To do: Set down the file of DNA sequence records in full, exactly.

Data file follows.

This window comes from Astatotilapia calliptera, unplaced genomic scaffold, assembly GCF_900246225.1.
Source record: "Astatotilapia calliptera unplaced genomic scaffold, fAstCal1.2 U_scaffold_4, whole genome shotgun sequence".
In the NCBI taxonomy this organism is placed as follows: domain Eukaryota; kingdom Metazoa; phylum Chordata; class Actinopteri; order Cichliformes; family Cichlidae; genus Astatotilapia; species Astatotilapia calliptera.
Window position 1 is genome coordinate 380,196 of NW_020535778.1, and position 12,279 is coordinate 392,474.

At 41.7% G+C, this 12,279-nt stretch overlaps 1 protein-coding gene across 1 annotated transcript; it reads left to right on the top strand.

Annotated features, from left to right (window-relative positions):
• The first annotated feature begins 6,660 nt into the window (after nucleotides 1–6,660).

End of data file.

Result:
This window comes from Astatotilapia calliptera, unplaced genomic scaffold, assembly GCF_900246225.1.
Source record: "Astatotilapia calliptera unplaced genomic scaffold, fAstCal1.2 U_scaffold_4, whole genome shotgun sequence".
In the NCBI taxonomy this organism is placed as follows: domain Eukaryota; kingdom Metazoa; phylum Chordata; class Actinopteri; order Cichliformes; family Cichlidae; genus Astatotilapia; species Astatotilapia calliptera.
Window position 1 is genome coordinate 380,196 of NW_020535778.1, and position 12,279 is coordinate 392,474.

At 41.7% G+C, this 12,279-nt stretch overlaps 1 protein-coding gene across 1 annotated transcript; it reads left to right on the top strand.

Annotated features, from left to right (window-relative positions):
• The first annotated feature begins 6,660 nt into the window (after nucleotides 1–6,660).